Review: The First 90 Days for Government


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Author(s): Michael D. Watkins, Peter H. Daly and Cate Reavis

Publisher: Harvard Business Review Press

Copyright Date: 2006

ISBN: 978-1591399551

Hard/Softcover: Both, 272 pages

Reviewed by: Don Birchler, PhD, Senior Research Scientist at CNA Corporation a member of the Defense ARJ Editorial Board.

Review:

Leaders are often judged by how well they have done in their first 90 days in office. The Gallup polling organization, for example, has polled the American people on the job approval of every president since Eisenhower after their first 90 days. While public sector managers may not have the same political pressures as presidents, they still need to take advantage of those first 90 days to establish a new tempo for their organizations and create a vision for change that adds value to the overall enterprise. Daly and Watkins’ The First 90 Days In Government explains just how these new managers, including those in the DoD, can most efficiently use this transitional period.

Daly and Watkins specifically wrote this book to be non-theoretical in nature. Each chapter details practical lessons that new managers should use to ensure success. Throughout the book, they intersperse actual stories from public sector managers about the challenges they faced and how they dealt with them. In some cases, these stories recount a successful transition. In other cases, the stories depict manager failure. In all cases, Daly and Watkins detail what happened and what lessons learned new managers can take away.

Like a cookbook, the authors lay out their book in a step by step fashion. The first of nine steps stresses the need for new managers to clarify expectations across the organization. This includes engaging in meaningful discussions with those subordinate to the new manager as well as her new boss in order to avoid conflicting expectations. The book ends with the ninth step which offers new managers an approach they refer to as “The Four Pillars of Self Efficacy” to minimize stress while increasing their overall efficiency. These two bookends are connected very neatly via steps two through seven which help new managers understand the importance of early wins, matching strategy to situations and building teams and alliances.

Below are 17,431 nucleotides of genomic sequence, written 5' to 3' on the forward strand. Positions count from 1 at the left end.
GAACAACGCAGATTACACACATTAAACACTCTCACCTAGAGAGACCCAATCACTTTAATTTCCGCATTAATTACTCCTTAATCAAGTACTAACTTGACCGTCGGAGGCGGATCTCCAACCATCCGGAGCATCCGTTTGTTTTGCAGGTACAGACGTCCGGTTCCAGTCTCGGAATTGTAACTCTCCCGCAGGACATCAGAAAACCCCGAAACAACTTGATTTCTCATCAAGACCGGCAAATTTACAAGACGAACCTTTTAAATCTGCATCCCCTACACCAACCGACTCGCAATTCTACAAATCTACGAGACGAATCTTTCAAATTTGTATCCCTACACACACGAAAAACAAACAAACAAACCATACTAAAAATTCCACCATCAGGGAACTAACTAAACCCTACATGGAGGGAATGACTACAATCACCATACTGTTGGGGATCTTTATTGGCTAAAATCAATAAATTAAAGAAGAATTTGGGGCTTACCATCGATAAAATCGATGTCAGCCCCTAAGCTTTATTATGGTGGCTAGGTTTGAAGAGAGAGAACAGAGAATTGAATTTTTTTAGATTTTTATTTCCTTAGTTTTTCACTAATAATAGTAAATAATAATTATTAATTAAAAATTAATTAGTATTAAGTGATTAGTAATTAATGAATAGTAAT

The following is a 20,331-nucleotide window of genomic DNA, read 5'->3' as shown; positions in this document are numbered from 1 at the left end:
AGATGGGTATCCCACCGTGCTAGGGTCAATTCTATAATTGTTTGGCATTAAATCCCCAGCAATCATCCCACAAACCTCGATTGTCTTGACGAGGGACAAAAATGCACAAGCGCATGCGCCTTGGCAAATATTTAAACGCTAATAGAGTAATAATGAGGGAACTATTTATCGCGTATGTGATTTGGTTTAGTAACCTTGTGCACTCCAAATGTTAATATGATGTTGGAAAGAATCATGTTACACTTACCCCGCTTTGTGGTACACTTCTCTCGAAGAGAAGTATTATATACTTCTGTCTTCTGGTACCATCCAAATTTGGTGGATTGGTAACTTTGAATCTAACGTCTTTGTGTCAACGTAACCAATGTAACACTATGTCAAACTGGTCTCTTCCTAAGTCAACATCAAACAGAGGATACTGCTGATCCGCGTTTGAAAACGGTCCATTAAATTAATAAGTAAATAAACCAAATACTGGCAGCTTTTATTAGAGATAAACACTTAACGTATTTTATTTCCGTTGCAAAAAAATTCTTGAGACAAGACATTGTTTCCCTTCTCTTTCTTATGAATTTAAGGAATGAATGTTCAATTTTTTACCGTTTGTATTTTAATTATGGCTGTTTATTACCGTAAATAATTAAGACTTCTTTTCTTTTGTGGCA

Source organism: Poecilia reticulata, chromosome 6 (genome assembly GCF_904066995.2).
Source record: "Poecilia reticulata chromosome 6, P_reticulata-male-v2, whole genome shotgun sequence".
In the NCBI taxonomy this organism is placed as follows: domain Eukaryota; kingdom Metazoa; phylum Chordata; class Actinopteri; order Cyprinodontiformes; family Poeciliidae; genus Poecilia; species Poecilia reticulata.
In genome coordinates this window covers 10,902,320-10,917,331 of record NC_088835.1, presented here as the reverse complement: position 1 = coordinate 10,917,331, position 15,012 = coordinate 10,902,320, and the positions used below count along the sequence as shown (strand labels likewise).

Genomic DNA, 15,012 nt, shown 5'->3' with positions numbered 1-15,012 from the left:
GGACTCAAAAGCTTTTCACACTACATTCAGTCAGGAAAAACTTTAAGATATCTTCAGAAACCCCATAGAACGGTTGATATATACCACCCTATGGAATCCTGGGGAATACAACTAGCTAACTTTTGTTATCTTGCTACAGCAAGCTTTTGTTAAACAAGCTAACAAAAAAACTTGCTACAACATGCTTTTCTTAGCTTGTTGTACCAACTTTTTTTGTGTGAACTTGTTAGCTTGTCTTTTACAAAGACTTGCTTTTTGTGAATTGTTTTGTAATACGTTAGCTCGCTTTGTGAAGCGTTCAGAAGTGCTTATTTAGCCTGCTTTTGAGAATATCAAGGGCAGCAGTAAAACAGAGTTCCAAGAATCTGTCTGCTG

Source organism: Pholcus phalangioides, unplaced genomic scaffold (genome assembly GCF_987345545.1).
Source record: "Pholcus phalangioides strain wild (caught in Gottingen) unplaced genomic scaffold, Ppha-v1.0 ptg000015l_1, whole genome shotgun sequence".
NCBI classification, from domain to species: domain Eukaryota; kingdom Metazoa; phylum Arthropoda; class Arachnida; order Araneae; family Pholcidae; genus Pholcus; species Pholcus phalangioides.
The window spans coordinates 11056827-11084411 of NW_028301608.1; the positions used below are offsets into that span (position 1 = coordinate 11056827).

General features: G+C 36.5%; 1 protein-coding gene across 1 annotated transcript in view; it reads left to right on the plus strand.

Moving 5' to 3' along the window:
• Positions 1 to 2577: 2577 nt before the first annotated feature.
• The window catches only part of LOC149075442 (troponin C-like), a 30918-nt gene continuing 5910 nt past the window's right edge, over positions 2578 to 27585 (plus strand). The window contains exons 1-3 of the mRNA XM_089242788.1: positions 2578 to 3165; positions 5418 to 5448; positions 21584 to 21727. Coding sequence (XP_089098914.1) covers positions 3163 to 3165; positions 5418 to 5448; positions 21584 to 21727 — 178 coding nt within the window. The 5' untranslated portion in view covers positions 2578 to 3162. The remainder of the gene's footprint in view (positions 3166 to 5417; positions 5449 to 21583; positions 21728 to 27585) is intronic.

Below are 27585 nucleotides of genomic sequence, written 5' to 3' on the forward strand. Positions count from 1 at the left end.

I have had the occasion to work closely with many managers throughout the DoD, especially in the acquisition world. Even the best managers stumble, especially when they are new. However, acquisition can be a very unforgiving place and a bad start for a new manager can have serious repercussions. Expectations for a weapon system flood in from every possible avenue, budgets change frequently, negotiations with prime contractors are complicated and often political, and the laws and guidelines for acquisition are byzantine. Any one of these problems can easily overwhelm even the best manager. Given this harsh environment, The First 90 Days In Government should be required reading for new managers at all levels in the acquisition world.


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The Defense Acquisition Professional Reading List is intended to enrich the knowledge and understanding of the civilian, military, contractor, and industrial workforce who participate in the entire defense acquisition enterprise. These book reviews/recommendations are designed to complement the education and training that are vital to developing the essential competencies and skills required of the Defense Acquisition Workforce. Each issue of the Defense Acquisition Research Journal (ARJ) will contain one or more reviews of suggested books, with more available on the Defense ARJ Web site.

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